North Korea flouts ban on luxury goods, South Korea charges


The news reports detail such conspicuous consumption as imported top-shelf whiskey and designer brands such as Gucci, Armani and Rolex, not to mention Big Macs flown in daily from China.

As North Koreans are said to be facing debilitating food shortages, the government continues its shopping spree for the pampered elites of Pyongyang flouting international sanctions against the authoritarian regime, South Korean government officials say.

North Korea’s importing of luxury goods from China nearly doubled in the first five months of this year, compared with the same time period for 2010, according to a report by Beijing customs officials obtained by the South Korean Unification Ministry.


The communist regime spent $46 million on imported corn, rice and other food staples, but it also spent $10 million on luxury items from January through May of this year. Imported through China, the items reportedly include Marlboro cigarettes, Hennessy cognac, whiskey and Japanese beer, South Korean officials said this week, quoting the Chinese customs report.

The imports included about $500,000 worth of high-grade beef, apparently for luxury meals, which North Korean leader Kim Jong Il uses to maintain the support of the power elite, Seoul officials said.

The imports come despite United Nations Security Council sanctions on North Korea that were imposed after the regime conducted nuclear tests in 2006 and 2009. Though the sanctions bar Pyongyang from exporting conventional weapons and importing luxury goods, China, North Korea’s main trading partner, appears willing to overlook the measure, Unification Ministry officials told South Korean news media.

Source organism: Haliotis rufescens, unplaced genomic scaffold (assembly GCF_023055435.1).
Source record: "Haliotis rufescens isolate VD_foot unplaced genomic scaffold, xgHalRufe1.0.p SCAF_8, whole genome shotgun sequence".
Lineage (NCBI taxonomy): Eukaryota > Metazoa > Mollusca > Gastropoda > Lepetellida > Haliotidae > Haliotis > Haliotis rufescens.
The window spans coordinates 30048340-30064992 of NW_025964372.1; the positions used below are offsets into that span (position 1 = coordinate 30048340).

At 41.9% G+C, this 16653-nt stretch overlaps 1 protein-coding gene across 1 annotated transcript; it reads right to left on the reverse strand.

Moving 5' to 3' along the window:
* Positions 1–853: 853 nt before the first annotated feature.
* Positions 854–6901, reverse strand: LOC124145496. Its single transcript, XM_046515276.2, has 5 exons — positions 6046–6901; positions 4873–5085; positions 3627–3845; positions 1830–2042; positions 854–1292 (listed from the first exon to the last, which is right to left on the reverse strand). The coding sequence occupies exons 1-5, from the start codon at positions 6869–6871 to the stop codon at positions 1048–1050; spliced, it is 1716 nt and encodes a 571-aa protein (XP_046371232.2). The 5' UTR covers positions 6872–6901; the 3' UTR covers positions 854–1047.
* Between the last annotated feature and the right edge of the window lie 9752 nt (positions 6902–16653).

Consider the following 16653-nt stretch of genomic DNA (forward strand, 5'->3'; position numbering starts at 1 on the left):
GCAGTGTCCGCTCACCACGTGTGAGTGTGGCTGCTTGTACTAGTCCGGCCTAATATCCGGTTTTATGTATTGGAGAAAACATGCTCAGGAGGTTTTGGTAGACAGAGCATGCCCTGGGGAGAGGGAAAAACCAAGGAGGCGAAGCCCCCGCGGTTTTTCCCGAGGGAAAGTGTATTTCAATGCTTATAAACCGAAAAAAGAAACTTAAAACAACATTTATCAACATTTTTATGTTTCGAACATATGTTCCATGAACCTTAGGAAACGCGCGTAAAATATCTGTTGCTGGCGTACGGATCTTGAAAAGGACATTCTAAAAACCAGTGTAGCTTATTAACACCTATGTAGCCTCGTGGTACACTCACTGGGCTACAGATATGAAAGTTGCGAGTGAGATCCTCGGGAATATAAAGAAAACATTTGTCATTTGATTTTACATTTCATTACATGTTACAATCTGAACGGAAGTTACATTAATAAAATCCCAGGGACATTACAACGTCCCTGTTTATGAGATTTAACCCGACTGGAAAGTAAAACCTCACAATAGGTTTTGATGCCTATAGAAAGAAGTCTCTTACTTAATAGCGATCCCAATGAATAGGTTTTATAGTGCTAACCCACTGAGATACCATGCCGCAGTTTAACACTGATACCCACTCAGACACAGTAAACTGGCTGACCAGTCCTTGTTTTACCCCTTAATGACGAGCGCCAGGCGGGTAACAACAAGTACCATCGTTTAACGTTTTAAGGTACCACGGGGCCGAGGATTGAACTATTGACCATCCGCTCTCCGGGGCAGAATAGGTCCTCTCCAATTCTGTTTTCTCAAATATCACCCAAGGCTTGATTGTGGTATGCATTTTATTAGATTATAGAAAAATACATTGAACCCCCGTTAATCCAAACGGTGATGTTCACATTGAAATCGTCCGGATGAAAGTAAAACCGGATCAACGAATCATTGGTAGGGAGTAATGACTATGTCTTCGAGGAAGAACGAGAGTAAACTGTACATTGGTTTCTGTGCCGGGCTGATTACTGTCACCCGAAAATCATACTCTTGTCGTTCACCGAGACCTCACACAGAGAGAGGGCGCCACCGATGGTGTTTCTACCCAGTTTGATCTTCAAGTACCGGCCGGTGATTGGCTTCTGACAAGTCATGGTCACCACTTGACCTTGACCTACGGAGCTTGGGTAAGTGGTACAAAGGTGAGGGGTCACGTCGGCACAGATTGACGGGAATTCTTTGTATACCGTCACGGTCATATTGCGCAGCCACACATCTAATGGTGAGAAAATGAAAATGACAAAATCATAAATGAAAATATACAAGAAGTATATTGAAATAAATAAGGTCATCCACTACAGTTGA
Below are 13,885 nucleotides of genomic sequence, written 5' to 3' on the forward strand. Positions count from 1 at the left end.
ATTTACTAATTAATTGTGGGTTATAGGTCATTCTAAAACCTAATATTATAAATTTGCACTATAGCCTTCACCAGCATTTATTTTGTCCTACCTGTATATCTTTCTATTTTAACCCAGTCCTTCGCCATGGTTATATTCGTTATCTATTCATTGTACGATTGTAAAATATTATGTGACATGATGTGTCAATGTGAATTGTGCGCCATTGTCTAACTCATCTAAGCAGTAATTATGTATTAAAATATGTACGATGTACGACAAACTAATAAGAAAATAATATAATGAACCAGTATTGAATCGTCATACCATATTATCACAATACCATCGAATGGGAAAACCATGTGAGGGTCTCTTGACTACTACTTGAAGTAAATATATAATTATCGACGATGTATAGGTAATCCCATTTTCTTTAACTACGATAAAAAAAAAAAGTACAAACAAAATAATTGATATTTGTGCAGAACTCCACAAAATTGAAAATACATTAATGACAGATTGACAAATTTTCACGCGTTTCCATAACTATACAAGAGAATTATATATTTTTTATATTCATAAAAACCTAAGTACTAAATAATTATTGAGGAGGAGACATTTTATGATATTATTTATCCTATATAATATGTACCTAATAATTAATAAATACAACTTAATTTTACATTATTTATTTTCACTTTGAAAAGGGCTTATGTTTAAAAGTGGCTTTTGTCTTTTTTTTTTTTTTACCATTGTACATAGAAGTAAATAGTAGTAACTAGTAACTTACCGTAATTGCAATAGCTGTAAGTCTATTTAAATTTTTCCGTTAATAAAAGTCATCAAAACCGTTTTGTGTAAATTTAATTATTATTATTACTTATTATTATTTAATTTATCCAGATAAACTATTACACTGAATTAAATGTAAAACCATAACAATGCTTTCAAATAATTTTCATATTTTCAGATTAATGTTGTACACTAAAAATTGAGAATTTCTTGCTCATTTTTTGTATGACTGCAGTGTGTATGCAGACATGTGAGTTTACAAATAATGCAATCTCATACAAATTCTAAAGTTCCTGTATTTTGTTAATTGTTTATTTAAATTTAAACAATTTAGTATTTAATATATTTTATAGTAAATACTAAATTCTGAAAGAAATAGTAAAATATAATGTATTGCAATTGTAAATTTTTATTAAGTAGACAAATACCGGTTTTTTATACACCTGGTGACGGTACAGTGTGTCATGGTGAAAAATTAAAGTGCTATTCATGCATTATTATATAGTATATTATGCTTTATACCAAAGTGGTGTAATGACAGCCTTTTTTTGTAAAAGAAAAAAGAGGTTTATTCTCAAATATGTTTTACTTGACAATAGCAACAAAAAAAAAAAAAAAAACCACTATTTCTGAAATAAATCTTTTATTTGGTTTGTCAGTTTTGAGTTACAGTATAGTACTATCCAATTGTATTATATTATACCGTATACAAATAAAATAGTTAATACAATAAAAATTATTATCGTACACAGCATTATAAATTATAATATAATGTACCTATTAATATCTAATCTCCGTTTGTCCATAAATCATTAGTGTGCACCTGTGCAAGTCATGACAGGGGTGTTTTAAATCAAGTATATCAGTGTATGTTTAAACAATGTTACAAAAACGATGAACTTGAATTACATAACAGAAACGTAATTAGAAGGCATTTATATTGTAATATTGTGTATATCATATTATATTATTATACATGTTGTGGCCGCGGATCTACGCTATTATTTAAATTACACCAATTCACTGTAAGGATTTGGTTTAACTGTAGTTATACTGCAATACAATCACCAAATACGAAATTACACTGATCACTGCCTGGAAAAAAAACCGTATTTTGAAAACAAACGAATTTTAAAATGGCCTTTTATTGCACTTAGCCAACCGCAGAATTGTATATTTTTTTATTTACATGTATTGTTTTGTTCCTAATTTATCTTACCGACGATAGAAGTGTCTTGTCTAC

Since reports of famine in the 1990s, North Korea has relied on global food aid to feed its population of 24 million. This year, the regime again requested food aid, citing reduced crop yields. Though the European Union plans to send $14.5 million in food aid, the United States and South Korea have been reticent to supply such aid.

Some scholars believe that North Korea has exaggerated its need for food, alleging that the aid is turned over to the military or stored for future use, such as a planned celebration next year to mark the anniversary of the regime.

“I do not believe these claims about mass starvation,” said Andrei N. Lankov, a professor at Kookmin University in Seoul and the author of several books on North Korean history and politics.


He called the move by Pyongyang “a deliberate campaign to get free food, which will then be distributed to the privileged groups as government gifts. This will allow them to increase their legitimacy and win some popular support at the expense of the Western and South Korean taxpayers.”

Meanwhile, the regime continues its spending spree. Pyongyang elites reportedly have McDonald’s hamburgers delivered to their homes from China via Air Koryo, North Korea’s flagship airline.

“This is the dilemma Western policymakers face, whether to overlook excesses and concentrate on the poor,” said Daniel Pinkston, deputy project manager of the Northeast Asia Program for the nonprofit International Crisis Group.

“North Korea isn’t the only place with a two-tiered system, but it is an extreme example,” he said. “And the inequality seems only to be increasing.”